Nov, 2018

It Doesn’t Have to Be Crazy at Work by Jason Fried and DHH

The Big Idea: choose to have a calm, profitable, healthy workplace. 

  • Why is work so crazy? Physical and virtual distractions at work. And an unhealthy obsession with growth.
  • Sustained exhaustion is not a badge of honor, it’s a mark of stupidity.
  • How many hours at the office are really spent on work itself?
  • The answer isn’t more hours, it’s less bullshit. Less waste, not more production. Fewer distractions and less stress.
  • It’s time to give people the uninterrupted time that great work demands.
  • Basecamp has been profitable every year. Profitability alleviates stress.
  • Where does our money come from? Customers, not venture capital.
  • We don’t have a single employee in the Valley.
  • We put in about 40 hours a week most of the year and just 32 in the summer.
  • On balance we’re calm — by choice, by practice. We’re intentional about it.
  • Protect people’s time and attention.
  • 40 hours of work per week.
  • Ample time off.
  • Meetings are a last resort.
  • Asynchronous communication first, real-time communication only when necessary.
  • Sustainable practices for the long term.
  • Focus on profitability.
  • When you realize the way you work is malleable, you can start molding something new, something better.
  • We didn’t just assume asynchronous communication. We tested out everything and figured it out.
  • We found that paying for people’s vacations was better than cash bonuses.
  • Hustlemania has captured a monopoly on entrepreneurial inspiration.
  • You’re not very likely to find that key insight or breakthrough idea north of the 14th hour in the day.
  • Improve iteratively and continuously. Fewer explosions and more laying of bricks and applying another layer of paint.
  • Put in a good day’s work, day after day, but no heroics.
  • The business world is obsessed with fighting, winning, dominating, and destroying. But there is another way.
  • Do we have enough customers paying us enough money to cover our costs and generate a profit? Good. Then we’re successful.
  • What matters is that we have a healthy business with sound economics that work for us. Costs under control, profitable sales.
  • We’re serving our customers well, and they’re serving us well. That’s what matters. And just for the customers, we’ve invested in many softwares like CRM that help us in managing customers and have been trying to follow whatever Salesforce has professed.
  • “Comparison is the death of joy.” —Mark Twain
  • There’s no chasing others at Basecamp, just deep work and keeping customers happy.
  • We don’t do goals.
  • We don’t mind leaving some money on the table and we don’t need to squeeze every drop out of the lemon. Do we want to maximize value through constantly chasing goals? No thanks.
  • We are working on building a long-lasting sustainable business with happy employees.
  • How about something really audacious? No targets, no goals. And if you must have a goal, how about just staying in business? Or serving your customers well? Or being a delightful place to work?
  • Everyone wants to be a disrupter these days. If you stop thinking you must change the world, you lift a tremendous burden of yourself and your team. 9pm. meetings and weekend sprints are not as necessary.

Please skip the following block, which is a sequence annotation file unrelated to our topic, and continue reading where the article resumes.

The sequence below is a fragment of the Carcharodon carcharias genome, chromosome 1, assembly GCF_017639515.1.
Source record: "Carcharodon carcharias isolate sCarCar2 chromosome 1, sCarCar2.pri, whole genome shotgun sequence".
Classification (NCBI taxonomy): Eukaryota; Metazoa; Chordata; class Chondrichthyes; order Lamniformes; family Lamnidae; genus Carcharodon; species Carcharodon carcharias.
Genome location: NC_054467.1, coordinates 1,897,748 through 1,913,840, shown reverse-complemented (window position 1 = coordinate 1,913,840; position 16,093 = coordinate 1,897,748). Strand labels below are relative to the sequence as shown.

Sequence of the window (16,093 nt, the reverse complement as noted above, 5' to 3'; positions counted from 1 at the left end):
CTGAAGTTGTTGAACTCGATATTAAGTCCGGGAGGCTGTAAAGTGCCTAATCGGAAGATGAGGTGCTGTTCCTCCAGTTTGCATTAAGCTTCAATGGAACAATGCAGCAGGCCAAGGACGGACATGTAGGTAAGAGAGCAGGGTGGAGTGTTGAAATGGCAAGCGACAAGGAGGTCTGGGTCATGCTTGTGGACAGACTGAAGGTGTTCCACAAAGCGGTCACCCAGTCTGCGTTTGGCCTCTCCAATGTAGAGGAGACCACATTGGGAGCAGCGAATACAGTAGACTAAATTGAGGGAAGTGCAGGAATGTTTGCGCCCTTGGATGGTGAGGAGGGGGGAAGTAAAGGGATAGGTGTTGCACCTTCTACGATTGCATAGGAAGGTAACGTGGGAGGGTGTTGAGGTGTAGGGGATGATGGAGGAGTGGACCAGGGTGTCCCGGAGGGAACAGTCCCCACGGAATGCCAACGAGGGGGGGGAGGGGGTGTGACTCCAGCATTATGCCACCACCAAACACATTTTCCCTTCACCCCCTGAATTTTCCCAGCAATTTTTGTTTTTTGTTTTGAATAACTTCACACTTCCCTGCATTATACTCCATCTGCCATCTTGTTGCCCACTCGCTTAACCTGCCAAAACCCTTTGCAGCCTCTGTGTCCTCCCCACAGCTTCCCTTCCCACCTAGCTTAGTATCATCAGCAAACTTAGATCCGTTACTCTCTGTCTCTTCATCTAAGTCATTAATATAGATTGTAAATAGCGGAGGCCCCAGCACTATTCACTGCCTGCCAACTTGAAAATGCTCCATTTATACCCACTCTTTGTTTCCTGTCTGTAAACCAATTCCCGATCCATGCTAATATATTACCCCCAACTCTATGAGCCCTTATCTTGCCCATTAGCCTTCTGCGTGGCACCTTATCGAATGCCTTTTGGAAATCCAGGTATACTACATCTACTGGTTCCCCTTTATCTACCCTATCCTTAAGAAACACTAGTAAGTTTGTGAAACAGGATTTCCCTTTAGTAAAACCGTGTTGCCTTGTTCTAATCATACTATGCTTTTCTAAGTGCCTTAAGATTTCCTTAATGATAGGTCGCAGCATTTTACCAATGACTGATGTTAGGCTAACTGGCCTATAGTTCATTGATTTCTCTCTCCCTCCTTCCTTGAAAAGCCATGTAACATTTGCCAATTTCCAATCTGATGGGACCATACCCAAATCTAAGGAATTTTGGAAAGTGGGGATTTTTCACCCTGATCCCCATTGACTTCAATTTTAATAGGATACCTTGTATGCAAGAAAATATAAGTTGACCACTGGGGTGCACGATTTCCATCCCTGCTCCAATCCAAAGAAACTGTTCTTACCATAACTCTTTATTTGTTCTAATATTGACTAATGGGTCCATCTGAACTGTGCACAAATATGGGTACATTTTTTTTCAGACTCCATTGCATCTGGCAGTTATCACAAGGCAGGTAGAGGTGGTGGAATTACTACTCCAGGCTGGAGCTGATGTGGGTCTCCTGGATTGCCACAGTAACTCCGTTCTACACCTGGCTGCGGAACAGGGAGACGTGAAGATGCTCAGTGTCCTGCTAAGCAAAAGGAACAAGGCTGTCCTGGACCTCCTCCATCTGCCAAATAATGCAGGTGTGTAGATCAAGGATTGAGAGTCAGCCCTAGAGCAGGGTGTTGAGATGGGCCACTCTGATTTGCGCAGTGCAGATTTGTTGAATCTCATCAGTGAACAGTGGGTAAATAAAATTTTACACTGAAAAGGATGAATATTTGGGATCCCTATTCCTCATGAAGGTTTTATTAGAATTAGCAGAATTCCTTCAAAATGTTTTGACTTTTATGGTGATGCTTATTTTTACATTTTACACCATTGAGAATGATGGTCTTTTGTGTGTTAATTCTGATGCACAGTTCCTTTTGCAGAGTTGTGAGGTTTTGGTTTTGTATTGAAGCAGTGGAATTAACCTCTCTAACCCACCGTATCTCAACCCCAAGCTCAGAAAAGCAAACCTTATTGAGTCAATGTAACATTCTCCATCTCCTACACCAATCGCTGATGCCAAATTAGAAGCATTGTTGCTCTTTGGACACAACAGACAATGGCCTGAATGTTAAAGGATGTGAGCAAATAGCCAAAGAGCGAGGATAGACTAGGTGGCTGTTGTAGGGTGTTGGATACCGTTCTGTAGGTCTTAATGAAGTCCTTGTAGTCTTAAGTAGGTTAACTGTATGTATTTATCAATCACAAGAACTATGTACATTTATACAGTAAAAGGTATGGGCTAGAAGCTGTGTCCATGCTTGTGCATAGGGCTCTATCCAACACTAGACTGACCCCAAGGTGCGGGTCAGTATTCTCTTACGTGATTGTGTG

• “NO PAIN, NO GAIN!” looks good on a poster at the gym, but real life is not like the gym.
  • Most of the time, if you’re uncomfortable with something, it’s because it isn’t right. Listen to your discomfort. It was the discomfort of knowing two people doing the same work at the same level were being paid differently that led us to reform our payment structure.
  • It was discomfort working at companies that had taken large amounts of venture capital that led us to pursue a path of profitable independence.
  • Working 40 hours a week is plenty. During the summer, we even take Fridays off. If you can’t fit everything you want to do within 40 hours per week, you need to get better at prioritizing and focusing, instead of working longer hours .
  • Cut out what’s unnecessary.
  • Protect what’s both most vulnerable and most precious: your employees’ time.
  • Eight people in a room for an hour doesn’t cost one hour, it costs eight hours. Plus the cost of the interruption in concentration.
  • Instead of update meetings, we ask people to write updates daily, when they have a free moment. Others can read them when they have a free moment.
  • 60 minutes isn’t really an hour if it’s broken up into four 15 minute blocks.
  • Productivity is for machines, not for people. We believe in effectiveness .
  • Stop equating work ethic with excessive work hours.
  • Work doesn’t happen at work because of all the interruptions. To facilitate collaboration, we borrowed an idea from academia and have people schedule office hours. People are welcome to stop by and discuss work during office hours.
  • The shared work calendar is one of the most destructive inventions of modern times. Taking someone’s time should not be easy.  Meetings should be a last resort, especially big ones.
  • We don’t require anyone to broadcast their whereabouts or availability at Basecamp. Hours worked and butts in seats don’t matter; only actual work matters. The only way to know if work is getting done is by looking at the actual work. That’s the boss’s job.
  • We don’t require anyone to broadcast their availability and we reject the proliferation of chat tools invading the workplace. Know how to reach someone in an emergency but also recognize there are very few actual emergencies.